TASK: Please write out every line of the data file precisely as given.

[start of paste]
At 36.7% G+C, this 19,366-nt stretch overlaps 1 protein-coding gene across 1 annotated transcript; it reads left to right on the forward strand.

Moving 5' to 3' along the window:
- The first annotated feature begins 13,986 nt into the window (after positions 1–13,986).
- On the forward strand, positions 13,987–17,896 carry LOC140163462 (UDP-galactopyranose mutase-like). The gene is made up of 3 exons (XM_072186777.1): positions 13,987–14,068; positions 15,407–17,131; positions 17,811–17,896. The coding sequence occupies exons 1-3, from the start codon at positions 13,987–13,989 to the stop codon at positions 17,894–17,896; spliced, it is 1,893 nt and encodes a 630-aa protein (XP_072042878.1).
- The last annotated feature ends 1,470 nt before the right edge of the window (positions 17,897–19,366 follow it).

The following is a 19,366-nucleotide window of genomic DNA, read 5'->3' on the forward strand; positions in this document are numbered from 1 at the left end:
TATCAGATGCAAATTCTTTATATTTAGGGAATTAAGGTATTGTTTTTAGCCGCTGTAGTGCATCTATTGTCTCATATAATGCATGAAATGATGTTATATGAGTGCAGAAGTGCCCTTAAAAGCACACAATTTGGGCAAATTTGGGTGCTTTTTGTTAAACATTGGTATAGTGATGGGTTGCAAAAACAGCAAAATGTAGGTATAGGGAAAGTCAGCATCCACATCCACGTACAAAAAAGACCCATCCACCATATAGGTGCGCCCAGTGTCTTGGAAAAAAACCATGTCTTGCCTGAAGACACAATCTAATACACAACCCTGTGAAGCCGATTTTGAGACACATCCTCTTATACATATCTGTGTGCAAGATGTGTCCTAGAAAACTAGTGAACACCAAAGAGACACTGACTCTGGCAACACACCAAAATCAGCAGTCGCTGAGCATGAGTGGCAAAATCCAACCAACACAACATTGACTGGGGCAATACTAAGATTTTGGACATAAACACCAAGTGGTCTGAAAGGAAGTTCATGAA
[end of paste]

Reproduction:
At 36.7% G+C, this 19,366-nt stretch overlaps 1 protein-coding gene across 1 annotated transcript; it reads left to right on the forward strand.

Moving 5' to 3' along the window:
- The first annotated feature begins 13,986 nt into the window (after positions 1–13,986).
- On the forward strand, positions 13,987–17,896 carry LOC140163462 (UDP-galactopyranose mutase-like). The gene is made up of 3 exons (XM_072186777.1): positions 13,987–14,068; positions 15,407–17,131; positions 17,811–17,896. The coding sequence occupies exons 1-3, from the start codon at positions 13,987–13,989 to the stop codon at positions 17,894–17,896; spliced, it is 1,893 nt and encodes a 630-aa protein (XP_072042878.1).
- The last annotated feature ends 1,470 nt before the right edge of the window (positions 17,897–19,366 follow it).

The following is a 19,366-nucleotide window of genomic DNA, read 5'->3' on the forward strand; positions in this document are numbered from 1 at the left end:
TATCAGATGCAAATTCTTTATATTTAGGGAATTAAGGTATTGTTTTTAGCCGCTGTAGTGCATCTATTGTCTCATATAATGCATGAAATGATGTTATATGAGTGCAGAAGTGCCCTTAAAAGCACACAATTTGGGCAAATTTGGGTGCTTTTTGTTAAACATTGGTATAGTGATGGGTTGCAAAAACAGCAAAATGTAGGTATAGGGAAAGTCAGCATCCACATCCACGTACAAAAAAGACCCATCCACCATATAGGTGCGCCCAGTGTCTTGGAAAAAAACCATGTCTTGCCTGAAGACACAATCTAATACACAACCCTGTGAAGCCGATTTTGAGACACATCCTCTTATACATATCTGTGTGCAAGATGTGTCCTAGAAAACTAGTGAACACCAAAGAGACACTGACTCTGGCAACACACCAAAATCAGCAGTCGCTGAGCATGAGTGGCAAAATCCAACCAACACAACATTGACTGGGGCAATACTAAGATTTTGGACATAAACACCAAGTGGTCTGAAAGGAAGTTCATGAA